There are two limited circumstances in which OIG will usually give a person a release of exclusion without requiring integrity obligations: (1) when the person self- discloses the fraudulent conduct, cooperatively and in good faith, to the OIG; or (2) when the person agrees to robust integrity obligations with a state or the Department of Justice (DOJ) and OIG determines these obligations are sufficient to protect the federal health care programs.

It is worthwhile to review the revised exclusion policy statement and evaluate how your compliance programs, self-disclosure protocols, and other practices measure against the standards described by the OIG.

Richard P. Kusserow served as DHHS Inspector General for 11 years. He currently is CEO of Strategic Management Services, LLC (SM), a firm that has assisted more than 3,000 organizations and entities with compliance related matters. The SM sister company, CRC, provides a wide range of compliance tools including sanction-screening.

Connect with Richard Kusserow on Google+ or LinkedIn.

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Copyright © 2016 Strategic Management Services, LLC. Published with permission.



Life Safety Code requirements for Medicare, Medicaid facilities streamlined

Medicare and Medicaid participating health care facilities, including hospitals, long-term care facilities, hospices, and others will be required to adhere to the 2012 edition of the Life Safety Code (LSC) established by the National Fire Protection Association (NFPA) to ensure the safety of patients and residents. When necessary, CMS stated in an advance release of its Final rule, the agency will grant waivers of some provisions of the LSC when the application of the rules would result in an unreasonable hardship and if patients’ health and safety would not be jeopardized by provision of the waiver. This Final rule published in the Federal Register May 4, 2016.

A necessary update

Following strong industry encouragement, CMS’ Proposed rule (79 FR 21552), published April 16, 2014, proposed to amend fire safety standards, adopt the 2012 LSC, and eliminate references to earlier editions of the LSC. The agency emphasizes that enforcing earlier editions of the code can result in confusion and limitations on options. New buildings are typically designed to meet the standards of the latest LSC, enforced by state and local jurisdictions. Requiring facilities to comply with two different editions of the code could result in inconsistencies and increased costs without increased patient benefit.

2012 LSC changes

The 2012 LSC differs significantly from the 2000 LSC, which was the previous edition for Medicare and Medicaid facility compliance. The format of the LSC was altered, and the use of exceptions was removed for clarity. In addition, the 2012 version contains a “building rehabilitation” chapter that clarifies the improvement standards for different types of rehabilitation work. Each category, such as repair, renovation, or change of use, will have different standards. CMS believes that these guidelines will reduce costs for health facilities during minor construction projects.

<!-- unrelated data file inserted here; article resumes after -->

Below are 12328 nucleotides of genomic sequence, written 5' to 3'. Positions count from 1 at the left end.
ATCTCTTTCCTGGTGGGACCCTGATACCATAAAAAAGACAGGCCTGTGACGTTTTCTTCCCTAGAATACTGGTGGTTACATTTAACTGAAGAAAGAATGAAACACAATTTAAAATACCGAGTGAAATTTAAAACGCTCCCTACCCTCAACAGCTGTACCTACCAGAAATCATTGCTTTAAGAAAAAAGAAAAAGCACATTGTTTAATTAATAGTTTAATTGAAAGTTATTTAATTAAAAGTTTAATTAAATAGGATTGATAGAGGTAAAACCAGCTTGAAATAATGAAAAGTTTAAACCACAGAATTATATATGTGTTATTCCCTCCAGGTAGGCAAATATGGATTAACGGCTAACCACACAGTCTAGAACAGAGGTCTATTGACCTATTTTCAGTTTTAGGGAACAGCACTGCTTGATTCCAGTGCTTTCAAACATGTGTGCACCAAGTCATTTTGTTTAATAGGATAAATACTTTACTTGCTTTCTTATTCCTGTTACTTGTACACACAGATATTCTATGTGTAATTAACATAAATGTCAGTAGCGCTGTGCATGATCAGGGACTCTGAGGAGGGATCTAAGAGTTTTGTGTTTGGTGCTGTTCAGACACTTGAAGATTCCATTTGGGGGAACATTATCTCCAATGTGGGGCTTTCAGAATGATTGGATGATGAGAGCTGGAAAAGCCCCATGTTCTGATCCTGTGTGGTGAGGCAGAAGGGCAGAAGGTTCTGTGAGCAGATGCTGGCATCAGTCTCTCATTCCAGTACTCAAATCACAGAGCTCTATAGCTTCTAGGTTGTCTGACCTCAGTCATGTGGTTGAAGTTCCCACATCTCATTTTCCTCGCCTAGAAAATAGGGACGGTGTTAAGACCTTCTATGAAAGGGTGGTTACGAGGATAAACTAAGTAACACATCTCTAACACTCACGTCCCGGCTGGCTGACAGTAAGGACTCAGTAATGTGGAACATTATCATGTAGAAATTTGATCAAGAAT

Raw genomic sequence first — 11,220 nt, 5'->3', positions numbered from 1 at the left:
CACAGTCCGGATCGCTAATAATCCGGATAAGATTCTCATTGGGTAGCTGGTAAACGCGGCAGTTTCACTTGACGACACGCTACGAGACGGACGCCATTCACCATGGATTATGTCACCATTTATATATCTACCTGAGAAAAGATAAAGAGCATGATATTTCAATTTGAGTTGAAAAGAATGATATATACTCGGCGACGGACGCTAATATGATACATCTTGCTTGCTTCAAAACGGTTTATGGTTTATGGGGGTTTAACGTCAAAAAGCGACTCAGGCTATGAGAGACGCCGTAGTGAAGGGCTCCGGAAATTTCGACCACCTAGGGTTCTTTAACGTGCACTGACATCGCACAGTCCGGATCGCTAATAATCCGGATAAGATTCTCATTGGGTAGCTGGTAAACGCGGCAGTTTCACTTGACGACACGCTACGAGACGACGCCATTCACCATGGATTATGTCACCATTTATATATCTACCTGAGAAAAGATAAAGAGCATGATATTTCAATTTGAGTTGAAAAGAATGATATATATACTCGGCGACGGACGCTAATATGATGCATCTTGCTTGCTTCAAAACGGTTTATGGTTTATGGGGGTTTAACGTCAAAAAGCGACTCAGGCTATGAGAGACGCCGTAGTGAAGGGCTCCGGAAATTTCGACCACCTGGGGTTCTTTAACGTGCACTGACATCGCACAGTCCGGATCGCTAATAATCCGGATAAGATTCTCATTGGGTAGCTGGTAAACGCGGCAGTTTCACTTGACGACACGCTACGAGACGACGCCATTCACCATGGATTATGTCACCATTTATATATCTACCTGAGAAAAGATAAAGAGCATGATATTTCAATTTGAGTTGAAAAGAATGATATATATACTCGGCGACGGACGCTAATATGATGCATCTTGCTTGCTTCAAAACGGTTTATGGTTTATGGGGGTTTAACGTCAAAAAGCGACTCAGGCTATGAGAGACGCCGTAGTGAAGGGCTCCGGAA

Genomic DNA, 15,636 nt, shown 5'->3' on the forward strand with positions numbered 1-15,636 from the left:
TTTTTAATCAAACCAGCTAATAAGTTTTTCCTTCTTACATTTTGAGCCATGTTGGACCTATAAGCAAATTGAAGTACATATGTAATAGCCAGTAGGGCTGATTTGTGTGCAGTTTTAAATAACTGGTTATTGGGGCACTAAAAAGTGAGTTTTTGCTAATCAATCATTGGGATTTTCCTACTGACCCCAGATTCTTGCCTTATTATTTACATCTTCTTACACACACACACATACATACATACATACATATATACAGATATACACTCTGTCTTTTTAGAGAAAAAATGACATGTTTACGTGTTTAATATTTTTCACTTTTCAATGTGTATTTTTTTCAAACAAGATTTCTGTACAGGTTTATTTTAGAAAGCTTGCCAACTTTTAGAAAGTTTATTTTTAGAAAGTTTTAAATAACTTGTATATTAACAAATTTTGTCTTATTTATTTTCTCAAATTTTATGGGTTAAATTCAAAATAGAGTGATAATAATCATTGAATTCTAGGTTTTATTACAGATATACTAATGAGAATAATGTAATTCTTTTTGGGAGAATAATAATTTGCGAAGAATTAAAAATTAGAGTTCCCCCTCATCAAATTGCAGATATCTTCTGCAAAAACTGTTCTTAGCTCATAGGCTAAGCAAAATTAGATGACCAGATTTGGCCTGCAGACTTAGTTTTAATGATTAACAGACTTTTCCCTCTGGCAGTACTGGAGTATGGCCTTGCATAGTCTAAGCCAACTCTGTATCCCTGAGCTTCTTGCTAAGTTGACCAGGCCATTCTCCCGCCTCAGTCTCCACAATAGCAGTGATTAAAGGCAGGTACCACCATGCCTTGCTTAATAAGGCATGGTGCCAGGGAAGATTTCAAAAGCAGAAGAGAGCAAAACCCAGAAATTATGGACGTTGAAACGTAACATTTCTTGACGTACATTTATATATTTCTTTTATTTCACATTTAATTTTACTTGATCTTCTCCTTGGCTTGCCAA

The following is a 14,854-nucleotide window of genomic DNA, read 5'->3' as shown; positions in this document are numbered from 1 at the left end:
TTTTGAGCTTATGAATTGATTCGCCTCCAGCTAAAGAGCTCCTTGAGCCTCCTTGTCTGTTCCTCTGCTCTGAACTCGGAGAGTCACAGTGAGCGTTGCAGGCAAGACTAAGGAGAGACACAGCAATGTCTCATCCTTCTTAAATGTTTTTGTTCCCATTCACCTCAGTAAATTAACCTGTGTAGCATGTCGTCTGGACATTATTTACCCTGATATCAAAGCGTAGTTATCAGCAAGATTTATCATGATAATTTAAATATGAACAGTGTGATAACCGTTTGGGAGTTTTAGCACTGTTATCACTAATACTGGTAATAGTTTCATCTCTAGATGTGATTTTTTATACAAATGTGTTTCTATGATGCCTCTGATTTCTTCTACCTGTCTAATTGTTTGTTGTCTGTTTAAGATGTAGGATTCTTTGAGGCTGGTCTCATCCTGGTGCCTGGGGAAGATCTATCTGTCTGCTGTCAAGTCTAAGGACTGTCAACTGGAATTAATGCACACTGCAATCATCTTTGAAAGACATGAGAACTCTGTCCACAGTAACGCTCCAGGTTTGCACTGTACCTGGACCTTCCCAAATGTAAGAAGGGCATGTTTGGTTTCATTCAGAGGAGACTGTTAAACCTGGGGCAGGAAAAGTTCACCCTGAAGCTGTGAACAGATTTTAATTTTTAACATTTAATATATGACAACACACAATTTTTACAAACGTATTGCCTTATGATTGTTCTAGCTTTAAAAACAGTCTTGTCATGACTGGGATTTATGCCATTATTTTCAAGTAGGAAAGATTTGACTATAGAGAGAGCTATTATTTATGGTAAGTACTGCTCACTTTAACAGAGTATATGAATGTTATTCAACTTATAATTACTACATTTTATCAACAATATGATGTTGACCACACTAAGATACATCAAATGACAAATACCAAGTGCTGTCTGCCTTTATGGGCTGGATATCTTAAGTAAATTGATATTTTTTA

The 2012 edition also classifies a “health care occupancy” as a facility serving four or more individual as inpatients. However, CMS finds the LCS’s exception for those serving fewer than this amount inapplicable to Medicare and Medicaid facilities, and will require all occupancies providing care to one or more patients to comply with relevant 2012 requirements.

Kusserow on Compliance: Whistleblowers receive $98M in $784.6M FCA settlement

Pharmaceutical companies Wyeth and Pfizer Inc., agreed to pay $784.6 million to resolve allegations that Wyeth knowingly reported to the government false and fraudulent prices on two of its proton pump inhibitor (PPI) drugs, Protonix Oral® and Protonix IV®. The case was brought under the qui tam provisions of the federal False Claims Act (FCA) (31 U.S.C. § 3729 et seq.) by two relators, a former hospital sales representative for AstraZeneca Pharmaceuticals and a practicing physician. They will receive $98,058,190.00 as their share from the settlement. This amount ranks among the largest award for whistleblowers ever.

Pfizer acquired New Jersey-based Wyeth in 2009, approximately three years after Wyeth had ended the conduct that gave rise to the settlement. The Department of Justice (DOJ) alleged that Wyeth failed to report deep discounts on Protonix Oral and Protonix IV that it made available to thousands of hospitals nationwide through a bundled sales arrangement in which a hospital could earn deep discounts on both drugs, if it placed them on formulary and made them “available” within the hospital. Through this bundled arrangement, Wyeth sought to induce hospitals to buy and use Protonix Oral, which hospitals otherwise would have had little incentive to use, because other pre-existing oral PPI drugs were priced competitively and were considered to be as safe and effective. Wyeth wanted to control the hospital market because patients discharged from the hospital on Protonix Oral were likely to stay on the drug for long periods of time, rather than switch to competing PPIs, during which time payers, including Medicaid, would pay nearly full price for the drug.

All this resulted in their wrongfully avoiding paying hundreds of millions of dollars in rebates to Medicaid. Under the terms of the settlement, Wyeth will pay $413,248,820 to the federal government and $371,351,180 to state Medicaid programs.

Richard P. Kusserow served as DHHS Inspector General for 11 years. He currently is CEO of Strategic Management Services, LLC (SM), a firm that has assisted more than 3,000 organizations and entities with compliance related matters. The SM sister company, CRC, provides a wide range of compliance tools including sanction-screening.

Connect with Richard Kusserow on Google+ or LinkedIn.

Subscribe to the Kusserow on Compliance Newsletter

Copyright © 2016 Strategic Management Services, LLC. Published with permission.